Bacterial Antigen Kit includes sufficient reagents to perform
See also Precautions, section 6.
All components should be stored at 2 to 8°C under which condition they will
retain their activity until the expiry date of the kit.
Before use, bring all reagents to room temperature (18 - 30°C) and mix. Return
the unused reagents to the refrigerator after use.
instructions for use
disposable reaction Cards (2 packs)
disposable Mixing sticks (5 bundles)
disposable droppers (1 container)
Black rubber teat (1)
Strep B (pink cap)
H. influenzae b (pale blue cap)
S. pneumoniae (yellow cap)
N. meningitidis ACY W135 (grey cap)
N. meningitidis B/E. coli K1 (brown cap)
Five dropper bottles, one specific for each of the
groups above, containing 0.5% suspensions of
polystyrene latex particles in buffer containing
and/or 0.1% sodium azide as
the appropriate rabbit antibody, as labelled,
except for the N. meningitidis group B/E. coli K1
reagent, which is coated with murine monoclonal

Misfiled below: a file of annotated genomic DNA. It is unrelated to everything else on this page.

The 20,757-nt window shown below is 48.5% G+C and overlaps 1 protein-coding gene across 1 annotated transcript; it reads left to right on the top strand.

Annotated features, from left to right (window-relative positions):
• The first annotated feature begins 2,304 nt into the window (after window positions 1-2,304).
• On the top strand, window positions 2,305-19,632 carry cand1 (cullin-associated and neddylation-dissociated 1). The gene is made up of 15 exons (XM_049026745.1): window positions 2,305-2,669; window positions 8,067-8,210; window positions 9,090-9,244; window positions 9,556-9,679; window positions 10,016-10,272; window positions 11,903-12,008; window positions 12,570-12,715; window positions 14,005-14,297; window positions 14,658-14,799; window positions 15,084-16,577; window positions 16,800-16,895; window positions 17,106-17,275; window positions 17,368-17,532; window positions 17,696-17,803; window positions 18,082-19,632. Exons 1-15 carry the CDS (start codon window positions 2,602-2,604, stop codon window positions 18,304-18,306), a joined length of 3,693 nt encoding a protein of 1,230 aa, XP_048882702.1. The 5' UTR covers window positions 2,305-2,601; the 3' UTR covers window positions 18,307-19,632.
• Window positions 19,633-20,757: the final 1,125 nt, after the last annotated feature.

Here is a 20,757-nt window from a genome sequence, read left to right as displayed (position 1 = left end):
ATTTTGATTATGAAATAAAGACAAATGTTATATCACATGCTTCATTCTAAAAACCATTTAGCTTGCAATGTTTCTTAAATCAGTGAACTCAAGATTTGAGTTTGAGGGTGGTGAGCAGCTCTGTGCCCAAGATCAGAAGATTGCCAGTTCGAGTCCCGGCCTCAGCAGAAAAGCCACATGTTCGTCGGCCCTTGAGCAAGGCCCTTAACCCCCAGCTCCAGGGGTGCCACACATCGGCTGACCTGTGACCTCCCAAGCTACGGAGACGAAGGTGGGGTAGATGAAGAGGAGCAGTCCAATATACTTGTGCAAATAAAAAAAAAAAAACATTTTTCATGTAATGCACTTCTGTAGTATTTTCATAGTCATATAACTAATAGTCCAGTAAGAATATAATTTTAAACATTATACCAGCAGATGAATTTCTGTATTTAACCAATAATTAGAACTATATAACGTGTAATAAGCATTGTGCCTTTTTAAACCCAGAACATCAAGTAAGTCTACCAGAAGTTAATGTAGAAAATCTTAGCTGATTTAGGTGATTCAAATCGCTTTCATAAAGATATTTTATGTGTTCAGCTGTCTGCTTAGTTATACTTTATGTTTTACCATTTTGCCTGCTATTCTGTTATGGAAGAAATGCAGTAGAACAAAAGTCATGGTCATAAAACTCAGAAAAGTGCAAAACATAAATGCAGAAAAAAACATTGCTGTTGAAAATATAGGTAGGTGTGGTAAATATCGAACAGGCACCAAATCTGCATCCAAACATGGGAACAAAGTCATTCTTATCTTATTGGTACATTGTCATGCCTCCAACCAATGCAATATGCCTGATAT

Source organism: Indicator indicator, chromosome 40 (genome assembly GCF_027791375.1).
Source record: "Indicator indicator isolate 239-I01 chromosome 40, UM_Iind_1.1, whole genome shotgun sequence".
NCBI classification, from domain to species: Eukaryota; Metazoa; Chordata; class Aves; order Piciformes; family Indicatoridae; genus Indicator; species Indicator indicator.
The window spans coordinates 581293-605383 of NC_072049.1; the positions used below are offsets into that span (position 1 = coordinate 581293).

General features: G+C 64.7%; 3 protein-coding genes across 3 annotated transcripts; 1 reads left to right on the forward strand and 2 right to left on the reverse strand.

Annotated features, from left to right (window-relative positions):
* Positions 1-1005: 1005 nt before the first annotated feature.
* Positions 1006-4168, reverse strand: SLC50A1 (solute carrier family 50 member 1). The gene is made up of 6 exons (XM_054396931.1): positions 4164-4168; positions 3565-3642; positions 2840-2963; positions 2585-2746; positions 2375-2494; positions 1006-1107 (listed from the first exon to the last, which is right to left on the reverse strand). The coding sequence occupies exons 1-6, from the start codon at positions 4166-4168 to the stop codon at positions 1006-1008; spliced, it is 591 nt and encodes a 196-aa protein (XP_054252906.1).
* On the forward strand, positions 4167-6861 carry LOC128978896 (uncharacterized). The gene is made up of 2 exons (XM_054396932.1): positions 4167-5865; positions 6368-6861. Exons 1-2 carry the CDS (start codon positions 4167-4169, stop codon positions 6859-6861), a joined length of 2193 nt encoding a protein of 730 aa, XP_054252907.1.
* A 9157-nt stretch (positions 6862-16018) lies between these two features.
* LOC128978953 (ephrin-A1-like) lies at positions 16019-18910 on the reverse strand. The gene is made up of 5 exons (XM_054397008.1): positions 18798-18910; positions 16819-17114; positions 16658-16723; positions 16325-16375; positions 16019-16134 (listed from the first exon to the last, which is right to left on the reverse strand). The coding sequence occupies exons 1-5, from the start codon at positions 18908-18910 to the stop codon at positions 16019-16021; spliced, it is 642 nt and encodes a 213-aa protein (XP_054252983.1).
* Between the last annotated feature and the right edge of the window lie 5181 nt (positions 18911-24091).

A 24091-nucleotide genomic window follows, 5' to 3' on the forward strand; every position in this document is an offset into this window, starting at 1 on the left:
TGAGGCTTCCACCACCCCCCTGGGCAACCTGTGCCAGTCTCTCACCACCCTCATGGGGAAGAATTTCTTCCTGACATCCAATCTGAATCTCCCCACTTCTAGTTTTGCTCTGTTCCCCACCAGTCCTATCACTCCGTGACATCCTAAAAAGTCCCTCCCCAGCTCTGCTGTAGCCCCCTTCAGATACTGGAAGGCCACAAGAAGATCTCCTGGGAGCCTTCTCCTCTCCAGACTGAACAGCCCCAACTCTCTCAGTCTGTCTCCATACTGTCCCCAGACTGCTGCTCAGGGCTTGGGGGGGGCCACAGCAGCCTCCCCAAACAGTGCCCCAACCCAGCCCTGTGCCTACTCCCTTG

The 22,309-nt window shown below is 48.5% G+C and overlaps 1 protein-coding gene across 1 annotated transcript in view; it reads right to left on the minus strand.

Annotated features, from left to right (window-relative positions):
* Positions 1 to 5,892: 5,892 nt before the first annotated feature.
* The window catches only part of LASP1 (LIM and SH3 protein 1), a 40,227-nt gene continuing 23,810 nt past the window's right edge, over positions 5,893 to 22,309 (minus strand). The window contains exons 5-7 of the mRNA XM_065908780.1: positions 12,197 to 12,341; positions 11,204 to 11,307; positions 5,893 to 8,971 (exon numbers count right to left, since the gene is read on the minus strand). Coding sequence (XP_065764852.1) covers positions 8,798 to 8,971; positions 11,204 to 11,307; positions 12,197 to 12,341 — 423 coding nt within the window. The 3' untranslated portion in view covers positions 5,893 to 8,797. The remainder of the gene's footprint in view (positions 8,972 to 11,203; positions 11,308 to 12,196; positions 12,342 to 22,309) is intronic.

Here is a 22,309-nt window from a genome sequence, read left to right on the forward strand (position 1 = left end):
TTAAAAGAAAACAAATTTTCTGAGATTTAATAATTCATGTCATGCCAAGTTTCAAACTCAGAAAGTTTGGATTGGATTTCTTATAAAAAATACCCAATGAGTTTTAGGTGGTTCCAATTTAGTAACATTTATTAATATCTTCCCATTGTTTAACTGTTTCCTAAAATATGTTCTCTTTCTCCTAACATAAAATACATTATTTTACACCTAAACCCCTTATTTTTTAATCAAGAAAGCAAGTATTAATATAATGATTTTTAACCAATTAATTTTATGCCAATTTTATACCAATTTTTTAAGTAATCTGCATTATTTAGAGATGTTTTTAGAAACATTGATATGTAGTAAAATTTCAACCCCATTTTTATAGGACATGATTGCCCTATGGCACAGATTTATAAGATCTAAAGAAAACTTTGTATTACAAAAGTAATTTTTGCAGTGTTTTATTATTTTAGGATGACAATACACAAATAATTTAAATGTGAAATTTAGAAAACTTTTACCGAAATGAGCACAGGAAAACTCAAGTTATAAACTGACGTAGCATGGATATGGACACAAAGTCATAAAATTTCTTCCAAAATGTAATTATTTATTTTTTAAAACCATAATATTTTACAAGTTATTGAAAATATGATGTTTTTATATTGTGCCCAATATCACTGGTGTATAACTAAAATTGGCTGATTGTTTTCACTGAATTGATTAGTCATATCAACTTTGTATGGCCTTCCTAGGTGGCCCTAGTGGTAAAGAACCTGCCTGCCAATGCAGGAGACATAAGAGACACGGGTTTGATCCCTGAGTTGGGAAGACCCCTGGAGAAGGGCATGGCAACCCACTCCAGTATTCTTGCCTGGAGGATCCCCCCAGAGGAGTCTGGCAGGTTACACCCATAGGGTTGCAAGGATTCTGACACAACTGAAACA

5 dropper bottles (dark blue cap) containing
0.5% suspensions of polystyrene latex particles
in buffer containing 0.05% Bronidox
are coated with an appropriate preparation of
rabbit globulin or in the case of the N. meningitidis
group B/E. coli K1 latex, a murine monoclonal
antibody raised against Bordetella bronchiseptica.
The latex suspensions are provided ready for use
and should be stored at 2 to 8°C in an upright
position, until the expiry date of the kit. After
prolonged storage some aggregation or drying
of the latex may have occurred around the top of
the bottle. Under these circumstances the bottle
of latex should be shaken vigorously for a few
seconds until resuspension is complete. DO NOT
Two bottles (blue cap) containing freeze-dried
bacterial extracts containing antigens from
representative strains of each bacterial species
for which latex is provided. Contains 0.01%
bronopol before reconstitution and 0.004% when
Reconstitute using 3.6 ml of sterile distilled water.
After the addition of water allow the bottle to
stand for a few minutes and then swirl to mix.
Store reconstituted antigen at 2 to 8°C for up to
One dropper bottle (white cap) containing Glycine
saline buffer, pH 8.2, with 0.05% Bronidox
The reagents are for in vitro diagnostic use only.
For professional use only.
Please refer to the Safety Data Sheet (SDS) and product labelling for